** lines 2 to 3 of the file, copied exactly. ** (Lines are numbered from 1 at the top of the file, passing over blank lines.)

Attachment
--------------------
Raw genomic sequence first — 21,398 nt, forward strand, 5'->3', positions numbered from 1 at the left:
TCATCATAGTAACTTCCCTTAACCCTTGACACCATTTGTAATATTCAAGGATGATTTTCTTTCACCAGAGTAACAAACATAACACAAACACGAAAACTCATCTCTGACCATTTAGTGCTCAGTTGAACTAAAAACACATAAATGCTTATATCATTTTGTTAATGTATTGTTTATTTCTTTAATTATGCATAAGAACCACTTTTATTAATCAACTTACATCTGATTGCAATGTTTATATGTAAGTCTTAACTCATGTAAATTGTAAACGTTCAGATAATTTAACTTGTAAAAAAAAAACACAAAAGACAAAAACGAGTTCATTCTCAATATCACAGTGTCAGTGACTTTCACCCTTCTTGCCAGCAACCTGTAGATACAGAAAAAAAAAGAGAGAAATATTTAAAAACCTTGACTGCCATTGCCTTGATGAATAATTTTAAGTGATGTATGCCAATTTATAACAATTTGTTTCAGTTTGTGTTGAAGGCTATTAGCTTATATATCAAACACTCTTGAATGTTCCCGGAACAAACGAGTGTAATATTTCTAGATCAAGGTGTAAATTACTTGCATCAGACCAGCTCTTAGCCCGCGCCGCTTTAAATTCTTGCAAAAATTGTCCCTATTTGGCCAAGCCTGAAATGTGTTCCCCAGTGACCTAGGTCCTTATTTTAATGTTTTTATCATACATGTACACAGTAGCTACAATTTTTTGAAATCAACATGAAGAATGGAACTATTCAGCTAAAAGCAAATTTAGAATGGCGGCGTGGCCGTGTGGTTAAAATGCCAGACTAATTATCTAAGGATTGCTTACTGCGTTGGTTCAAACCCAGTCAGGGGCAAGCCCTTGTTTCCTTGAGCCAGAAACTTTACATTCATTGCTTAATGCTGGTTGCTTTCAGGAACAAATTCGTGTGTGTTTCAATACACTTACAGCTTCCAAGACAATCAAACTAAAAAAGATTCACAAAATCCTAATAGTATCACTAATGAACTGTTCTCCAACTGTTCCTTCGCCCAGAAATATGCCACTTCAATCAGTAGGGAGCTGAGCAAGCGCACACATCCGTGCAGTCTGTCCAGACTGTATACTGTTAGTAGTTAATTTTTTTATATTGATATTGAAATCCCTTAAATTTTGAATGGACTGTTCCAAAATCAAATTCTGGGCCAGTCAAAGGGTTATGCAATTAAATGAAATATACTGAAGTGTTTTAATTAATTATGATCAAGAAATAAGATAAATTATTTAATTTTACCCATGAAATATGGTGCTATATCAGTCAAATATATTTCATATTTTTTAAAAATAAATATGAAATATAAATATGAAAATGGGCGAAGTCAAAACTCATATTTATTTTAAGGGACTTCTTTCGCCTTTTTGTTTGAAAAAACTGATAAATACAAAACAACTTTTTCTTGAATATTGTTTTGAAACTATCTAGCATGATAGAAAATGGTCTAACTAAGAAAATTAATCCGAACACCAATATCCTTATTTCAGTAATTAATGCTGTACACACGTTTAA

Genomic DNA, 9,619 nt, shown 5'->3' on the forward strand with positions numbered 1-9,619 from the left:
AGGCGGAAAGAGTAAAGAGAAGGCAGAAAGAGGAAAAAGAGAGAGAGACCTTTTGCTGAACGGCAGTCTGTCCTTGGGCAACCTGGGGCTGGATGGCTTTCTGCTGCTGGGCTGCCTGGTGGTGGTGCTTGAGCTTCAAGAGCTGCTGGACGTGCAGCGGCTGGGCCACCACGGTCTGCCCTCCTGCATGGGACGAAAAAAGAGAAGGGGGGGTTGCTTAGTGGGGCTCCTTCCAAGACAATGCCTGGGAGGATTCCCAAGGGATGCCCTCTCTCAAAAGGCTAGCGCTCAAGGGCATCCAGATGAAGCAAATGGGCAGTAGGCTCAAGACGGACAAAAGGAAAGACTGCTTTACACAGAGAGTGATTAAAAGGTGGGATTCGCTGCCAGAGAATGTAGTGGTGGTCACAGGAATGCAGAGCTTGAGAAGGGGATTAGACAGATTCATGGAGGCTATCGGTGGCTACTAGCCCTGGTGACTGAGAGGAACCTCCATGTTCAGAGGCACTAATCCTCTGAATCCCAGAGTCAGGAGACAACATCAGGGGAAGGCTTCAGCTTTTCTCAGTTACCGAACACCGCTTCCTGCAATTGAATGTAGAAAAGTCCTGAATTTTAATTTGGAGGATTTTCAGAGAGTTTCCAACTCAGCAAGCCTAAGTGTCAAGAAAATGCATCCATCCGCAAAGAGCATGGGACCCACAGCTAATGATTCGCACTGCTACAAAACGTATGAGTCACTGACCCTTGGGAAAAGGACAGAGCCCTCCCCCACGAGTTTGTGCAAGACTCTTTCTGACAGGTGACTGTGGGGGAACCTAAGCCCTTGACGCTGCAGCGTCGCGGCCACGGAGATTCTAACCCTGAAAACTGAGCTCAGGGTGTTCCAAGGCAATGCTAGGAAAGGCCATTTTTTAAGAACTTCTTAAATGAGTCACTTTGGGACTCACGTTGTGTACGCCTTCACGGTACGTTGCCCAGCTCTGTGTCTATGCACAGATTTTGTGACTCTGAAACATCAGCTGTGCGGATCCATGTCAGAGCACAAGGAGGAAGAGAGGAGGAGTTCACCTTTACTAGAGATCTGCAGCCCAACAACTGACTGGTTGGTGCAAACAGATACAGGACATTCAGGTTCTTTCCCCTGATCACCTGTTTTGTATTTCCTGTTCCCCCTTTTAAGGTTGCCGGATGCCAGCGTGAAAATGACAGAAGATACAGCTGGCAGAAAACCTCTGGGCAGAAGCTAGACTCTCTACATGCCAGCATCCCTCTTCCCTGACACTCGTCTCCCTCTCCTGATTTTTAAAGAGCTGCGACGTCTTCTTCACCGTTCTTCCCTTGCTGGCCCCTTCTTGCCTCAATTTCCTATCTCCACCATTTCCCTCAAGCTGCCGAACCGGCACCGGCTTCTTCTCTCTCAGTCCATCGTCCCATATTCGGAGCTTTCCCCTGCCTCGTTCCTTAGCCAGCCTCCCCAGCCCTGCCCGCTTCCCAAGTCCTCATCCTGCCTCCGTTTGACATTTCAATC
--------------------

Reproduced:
TCATCATAGTAACTTCCCTTAACCCTTGACACCATTTGTAATATTCAAGGATGATTTTCTTTCACCAGAGTAACAAACATAACACAAACACGAAAACTCATCTCTGACCATTTAGTGCTCAGTTGAACTAAAAACACATAAATGCTTATATCATTTTGTTAATGTATTGTTTATTTCTTTAATTATGCATAAGAACCACTTTTATTAATCAACTTACATCTGATTGCAATGTTTATATGTAAGTCTTAACTCATGTAAATTGTAAACGTTCAGATAATTTAACTTGTAAAAAAAAAACACAAAAGACAAAAACGAGTTCATTCTCAATATCACAGTGTCAGTGACTTTCACCCTTCTTGCCAGCAACCTGTAGATACAGAAAAAAAAAGAGAGAAATATTTAAAAACCTTGACTGCCATTGCCTTGATGAATAATTTTAAGTGATGTATGCCAATTTATAACAATTTGTTTCAGTTTGTGTTGAAGGCTATTAGCTTATATATCAAACACTCTTGAATGTTCCCGGAACAAACGAGTGTAATATTTCTAGATCAAGGTGTAAATTACTTGCATCAGACCAGCTCTTAGCCCGCGCCGCTTTAAATTCTTGCAAAAATTGTCCCTATTTGGCCAAGCCTGAAATGTGTTCCCCAGTGACCTAGGTCCTTATTTTAATGTTTTTATCATACATGTACACAGTAGCTACAATTTTTTGAAATCAACATGAAGAATGGAACTATTCAGCTAAAAGCAAATTTAGAATGGCGGCGTGGCCGTGTGGTTAAAATGCCAGACTAATTATCTAAGGATTGCTTACTGCGTTGGTTCAAACCCAGTCAGGGGCAAGCCCTTGTTTCCTTGAGCCAGAAACTTTACATTCATTGCTTAATGCTGGTTGCTTTCAGGAACAAATTCGTGTGTGTTTCAATACACTTACAGCTTCCAAGACAATCAAACTAAAAAAGATTCACAAAATCCTAATAGTATCACTAATGAACTGTTCTCCAACTGTTCCTTCGCCCAGAAATATGCCACTTCAATCAGTAGGGAGCTGAGCAAGCGCACACATCCGTGCAGTCTGTCCAGACTGTATACTGTTAGTAGTTAATTTTTTTATATTGATATTGAAATCCCTTAAATTTTGAATGGACTGTTCCAAAATCAAATTCTGGGCCAGTCAAAGGGTTATGCAATTAAATGAAATATACTGAAGTGTTTTAATTAATTATGATCAAGAAATAAGATAAATTATTTAATTTTACCCATGAAATATGGTGCTATATCAGTCAAATATATTTCATATTTTTTAAAAATAAATATGAAATATAAATATGAAAATGGGCGAAGTCAAAACTCATATTTATTTTAAGGGACTTCTTTCGCCTTTTTGTTTGAAAAAACTGATAAATACAAAACAACTTTTTCTTGAATATTGTTTTGAAACTATCTAGCATGATAGAAAATGGTCTAACTAAGAAAATTAATCCGAACACCAATATCCTTATTTCAGTAATTAATGCTGTACACACGTTTAA

Genomic DNA, 9,619 nt, shown 5'->3' on the forward strand with positions numbered 1-9,619 from the left: